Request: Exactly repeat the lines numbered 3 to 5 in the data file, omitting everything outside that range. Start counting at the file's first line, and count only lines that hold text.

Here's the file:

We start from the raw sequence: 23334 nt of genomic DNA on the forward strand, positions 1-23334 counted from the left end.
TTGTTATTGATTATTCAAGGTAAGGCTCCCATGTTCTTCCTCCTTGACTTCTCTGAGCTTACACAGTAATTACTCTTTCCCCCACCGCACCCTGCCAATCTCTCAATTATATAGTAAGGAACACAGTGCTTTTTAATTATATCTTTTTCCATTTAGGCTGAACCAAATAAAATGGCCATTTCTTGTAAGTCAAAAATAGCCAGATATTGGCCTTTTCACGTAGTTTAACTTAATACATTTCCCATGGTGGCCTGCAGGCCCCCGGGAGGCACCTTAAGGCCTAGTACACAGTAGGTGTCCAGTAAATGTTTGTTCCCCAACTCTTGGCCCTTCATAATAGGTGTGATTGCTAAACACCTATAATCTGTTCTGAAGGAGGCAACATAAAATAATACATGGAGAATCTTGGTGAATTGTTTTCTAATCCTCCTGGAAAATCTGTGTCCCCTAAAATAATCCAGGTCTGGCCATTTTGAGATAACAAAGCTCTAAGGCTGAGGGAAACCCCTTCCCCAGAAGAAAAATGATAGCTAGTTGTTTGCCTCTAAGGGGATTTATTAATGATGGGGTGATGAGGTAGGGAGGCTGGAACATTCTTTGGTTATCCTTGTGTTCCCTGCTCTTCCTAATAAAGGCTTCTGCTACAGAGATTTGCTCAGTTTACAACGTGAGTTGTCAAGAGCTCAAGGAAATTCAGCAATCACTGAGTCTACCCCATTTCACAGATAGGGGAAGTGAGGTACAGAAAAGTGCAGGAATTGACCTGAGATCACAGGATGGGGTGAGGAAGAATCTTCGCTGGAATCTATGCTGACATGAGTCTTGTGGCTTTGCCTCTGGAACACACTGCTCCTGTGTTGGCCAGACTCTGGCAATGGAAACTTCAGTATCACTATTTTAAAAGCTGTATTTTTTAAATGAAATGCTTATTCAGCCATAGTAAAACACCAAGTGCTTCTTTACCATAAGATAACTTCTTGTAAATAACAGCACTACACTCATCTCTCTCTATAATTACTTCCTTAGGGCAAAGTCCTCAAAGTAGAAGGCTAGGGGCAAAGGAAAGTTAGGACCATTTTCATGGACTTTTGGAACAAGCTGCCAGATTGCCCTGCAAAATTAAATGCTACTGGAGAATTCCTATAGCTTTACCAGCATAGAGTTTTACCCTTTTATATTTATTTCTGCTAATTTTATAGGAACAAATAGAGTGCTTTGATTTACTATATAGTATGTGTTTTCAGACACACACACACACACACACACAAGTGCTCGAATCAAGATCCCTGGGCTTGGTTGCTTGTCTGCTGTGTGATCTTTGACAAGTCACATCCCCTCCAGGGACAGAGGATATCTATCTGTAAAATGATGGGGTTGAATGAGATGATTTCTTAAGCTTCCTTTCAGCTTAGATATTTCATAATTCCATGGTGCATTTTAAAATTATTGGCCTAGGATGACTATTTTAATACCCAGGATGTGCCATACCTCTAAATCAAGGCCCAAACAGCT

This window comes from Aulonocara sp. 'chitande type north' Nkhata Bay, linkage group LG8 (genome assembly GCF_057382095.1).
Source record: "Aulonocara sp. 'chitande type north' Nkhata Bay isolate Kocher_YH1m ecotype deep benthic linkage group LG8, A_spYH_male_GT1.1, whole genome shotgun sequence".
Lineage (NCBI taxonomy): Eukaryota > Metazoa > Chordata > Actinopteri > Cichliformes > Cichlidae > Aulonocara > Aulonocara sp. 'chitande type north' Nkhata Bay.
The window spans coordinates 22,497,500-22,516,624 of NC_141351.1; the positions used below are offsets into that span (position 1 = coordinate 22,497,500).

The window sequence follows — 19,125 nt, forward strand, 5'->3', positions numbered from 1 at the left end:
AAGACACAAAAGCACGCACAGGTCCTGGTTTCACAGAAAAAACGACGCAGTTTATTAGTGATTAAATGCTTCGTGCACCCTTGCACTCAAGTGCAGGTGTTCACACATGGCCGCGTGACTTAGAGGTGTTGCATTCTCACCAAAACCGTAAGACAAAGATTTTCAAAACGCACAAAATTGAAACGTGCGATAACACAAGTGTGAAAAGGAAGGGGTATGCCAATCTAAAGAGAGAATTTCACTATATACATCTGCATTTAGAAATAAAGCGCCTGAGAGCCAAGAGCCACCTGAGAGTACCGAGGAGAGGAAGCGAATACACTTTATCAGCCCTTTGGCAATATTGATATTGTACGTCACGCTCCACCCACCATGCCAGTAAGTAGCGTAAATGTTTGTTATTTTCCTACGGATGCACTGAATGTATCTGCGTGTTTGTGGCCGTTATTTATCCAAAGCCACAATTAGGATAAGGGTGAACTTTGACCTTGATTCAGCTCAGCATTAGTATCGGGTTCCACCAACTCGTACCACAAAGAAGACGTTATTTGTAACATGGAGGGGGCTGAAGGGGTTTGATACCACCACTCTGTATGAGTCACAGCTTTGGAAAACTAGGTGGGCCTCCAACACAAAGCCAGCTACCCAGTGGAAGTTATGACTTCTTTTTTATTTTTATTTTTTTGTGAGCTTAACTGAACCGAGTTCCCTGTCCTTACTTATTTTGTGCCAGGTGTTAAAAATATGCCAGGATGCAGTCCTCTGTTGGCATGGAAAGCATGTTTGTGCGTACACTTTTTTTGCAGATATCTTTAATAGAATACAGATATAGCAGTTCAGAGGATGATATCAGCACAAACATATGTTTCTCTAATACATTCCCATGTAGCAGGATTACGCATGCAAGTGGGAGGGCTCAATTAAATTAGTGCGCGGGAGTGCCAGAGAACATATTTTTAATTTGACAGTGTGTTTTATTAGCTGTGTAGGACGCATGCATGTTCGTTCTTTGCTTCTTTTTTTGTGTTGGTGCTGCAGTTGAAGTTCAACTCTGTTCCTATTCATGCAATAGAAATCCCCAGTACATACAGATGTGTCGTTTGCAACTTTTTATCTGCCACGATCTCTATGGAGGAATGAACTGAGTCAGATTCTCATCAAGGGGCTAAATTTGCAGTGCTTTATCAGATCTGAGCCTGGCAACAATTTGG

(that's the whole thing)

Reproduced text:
This window comes from Aulonocara sp. 'chitande type north' Nkhata Bay, linkage group LG8 (genome assembly GCF_057382095.1).
Source record: "Aulonocara sp. 'chitande type north' Nkhata Bay isolate Kocher_YH1m ecotype deep benthic linkage group LG8, A_spYH_male_GT1.1, whole genome shotgun sequence".
Lineage (NCBI taxonomy): Eukaryota > Metazoa > Chordata > Actinopteri > Cichliformes > Cichlidae > Aulonocara > Aulonocara sp. 'chitande type north' Nkhata Bay.